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Urban, The Straits Times
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The man driving fashion in America
by Leslie Kay Lim

Mr Steven Kolb, the chief executive of the Council of Fashion Designers of America (CFDA), recalls a funny observation made of him when he was being interviewed for his current post in 2005.

"Former CFDA president Stan Herman said I dressed like a country bumpkin," says the 52-year-old with a wry smile.

He used to dress in a more corporate style, wearing plain suits for his previous jobs. Still, he impressed his interviewers with his extensive business management skills and friendly personality.

Spending close to a decade immersed in the American fashion scene has seen him raise his style game.

In town to watch Fashion Week 2013 shows by American menswear label Burkman Bros and American lingerie brand Ari Dein - both in the CFDA's fashion incubator programme - MrKolb wore a checked shirt, smart blazer, dark pants and red hipster glasses during the interview with Urban, exuding a cool and comfortable vibe.

Born and raised in New Jersey, MrKolb's background is in communications, public administration and business management.

He worked in the non-profit sector - at the American Cancer Society, Design Industries Foundation Fighting Aids and MTV International's Staying Alive Foundation - prior to joining the CFDA.

Since Mr Kolb, who is married to a freelance producer, came on board in 2006, the CFDA has grown from having 280 members to more than 450members. Started in 1962 by fashion publicist Eleanor Lambert, the Council's mission is to promote the American fashion industry.

The non-profit designer trade association offers scholarships and starter funds, organises more than 350 shows on the New York Fashion Week schedule and promotes local manufacturing.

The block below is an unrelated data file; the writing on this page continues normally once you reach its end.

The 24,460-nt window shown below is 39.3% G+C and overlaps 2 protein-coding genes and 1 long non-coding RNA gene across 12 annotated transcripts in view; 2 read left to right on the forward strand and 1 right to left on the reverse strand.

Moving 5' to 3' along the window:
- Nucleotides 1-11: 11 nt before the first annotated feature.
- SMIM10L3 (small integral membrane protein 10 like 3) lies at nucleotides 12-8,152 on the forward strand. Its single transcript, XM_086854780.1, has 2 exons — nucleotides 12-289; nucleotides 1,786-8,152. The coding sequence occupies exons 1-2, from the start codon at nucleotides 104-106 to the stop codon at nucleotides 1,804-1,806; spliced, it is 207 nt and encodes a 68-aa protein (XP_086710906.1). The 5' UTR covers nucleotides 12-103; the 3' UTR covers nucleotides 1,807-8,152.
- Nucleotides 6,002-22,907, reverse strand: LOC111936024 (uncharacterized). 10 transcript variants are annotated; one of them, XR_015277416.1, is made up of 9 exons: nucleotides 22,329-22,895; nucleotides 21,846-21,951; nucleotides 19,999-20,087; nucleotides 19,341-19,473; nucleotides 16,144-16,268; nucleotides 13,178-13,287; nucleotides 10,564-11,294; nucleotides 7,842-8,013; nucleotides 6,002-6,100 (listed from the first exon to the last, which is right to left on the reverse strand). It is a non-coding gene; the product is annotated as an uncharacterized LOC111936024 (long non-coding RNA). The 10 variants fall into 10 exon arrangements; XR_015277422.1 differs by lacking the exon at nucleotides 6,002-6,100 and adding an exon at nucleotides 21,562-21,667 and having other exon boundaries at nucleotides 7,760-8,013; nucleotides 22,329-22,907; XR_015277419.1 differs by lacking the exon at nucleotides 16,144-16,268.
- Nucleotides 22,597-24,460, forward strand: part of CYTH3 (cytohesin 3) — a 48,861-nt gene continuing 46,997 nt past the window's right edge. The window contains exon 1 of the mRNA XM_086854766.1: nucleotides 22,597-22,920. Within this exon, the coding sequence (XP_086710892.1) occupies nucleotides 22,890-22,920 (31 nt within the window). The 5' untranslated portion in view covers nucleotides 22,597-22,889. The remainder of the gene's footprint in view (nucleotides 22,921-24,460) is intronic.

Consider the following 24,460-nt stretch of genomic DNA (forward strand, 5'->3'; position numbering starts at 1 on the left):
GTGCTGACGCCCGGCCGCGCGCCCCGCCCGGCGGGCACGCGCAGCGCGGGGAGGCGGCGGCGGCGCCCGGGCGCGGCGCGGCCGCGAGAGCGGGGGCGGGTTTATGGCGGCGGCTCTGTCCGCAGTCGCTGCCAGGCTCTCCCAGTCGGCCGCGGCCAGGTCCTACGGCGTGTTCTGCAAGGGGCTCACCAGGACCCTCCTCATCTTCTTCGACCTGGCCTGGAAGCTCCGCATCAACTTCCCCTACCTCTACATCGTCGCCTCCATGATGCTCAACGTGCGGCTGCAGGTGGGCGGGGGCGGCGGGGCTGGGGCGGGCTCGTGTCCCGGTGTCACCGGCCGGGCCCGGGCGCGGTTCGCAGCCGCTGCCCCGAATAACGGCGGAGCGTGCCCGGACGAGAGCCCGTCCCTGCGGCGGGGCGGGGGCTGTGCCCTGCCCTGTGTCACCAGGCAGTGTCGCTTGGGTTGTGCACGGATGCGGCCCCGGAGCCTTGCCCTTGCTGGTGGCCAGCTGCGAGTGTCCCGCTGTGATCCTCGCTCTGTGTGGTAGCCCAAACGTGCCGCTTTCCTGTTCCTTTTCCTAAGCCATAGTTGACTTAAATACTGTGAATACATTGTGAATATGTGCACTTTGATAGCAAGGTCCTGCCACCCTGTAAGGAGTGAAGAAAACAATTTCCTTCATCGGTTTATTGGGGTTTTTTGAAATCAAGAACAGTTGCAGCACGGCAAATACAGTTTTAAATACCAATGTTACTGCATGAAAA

Mr Kolb also works closely with fashion power players, including CFDA president and designer Diane von Furstenberg and American Vogue editor in chief Anna Wintour, both of whom he describes as generous and accessible.

Oscars of fashion

One of the biggest events he oversees is the annual CFDA Fashion Awards, which recognise the industry's top talents in womenswear, menswear and accessories for emerging and established designers.

Known as the Oscars of the fashion world, the awards are proof of recognition from the style establishment, Mr Kolb says. The candidates are nominated by and voted for by more than 1,500 people in the fashion industry.

"Some people complain that certain names appear over and over again," he says. "But what I find is that these designers end up representing the best of an era."

He notes how designers such as Donna Karan and Calvin Klein, who won CFDA awards in the 1990s, created designs which are now synonymous with that time and have had a lasting impact.

This era's equivalent may be Proenza Schouler's Jack McCollough and Lazaro Hernandez, he says, who scooped up a record fifth win this year.

The Council plays an important role doling out financial aid for up-and-coming designers as well.

In addition to scholarships at the high school and college level, the organisation runs the CFDA/Vogue Fashion Fund, an endowment fund which provides financial assistance and mentorship to emerging designers.

Launched in 2003, the fund has given out more than US$10 million (S$12.4 million) to date.

The CFDA has also established a support network, which links up businesses both inside and outside the industry for new business development and licensing opportunities, and offers legal and technical advice as well.

Reflecting on the world at large, MrKolb notes that the fashion industry is getting bigger, more global and moving at a faster pace than ever before.

"It's good for the brands that have the resources and infrastructure to deal with it, but bad for emerging designers," he says, adding that young designers should focus on the spring and fall collections instead of spreading their resources thin creating resort or pre-fall collections as well.

Owning a style or signature is also helpful, he says.

"If you do white shirts, be known for making the best white shirts. If you do jersey dresses, be known for making the best jersey dresses," he says.

While the energetic Mr Kolb says he enjoys his work at the heart of the fashion industry, he maintains a refreshingly frank view towards it.

"Sitting front row at shows is great, but you can't be seduced or driven by all that," he says.

"Fashion can't be prescribed, even by the CFDA, and real style is personal. It comes from who you are."

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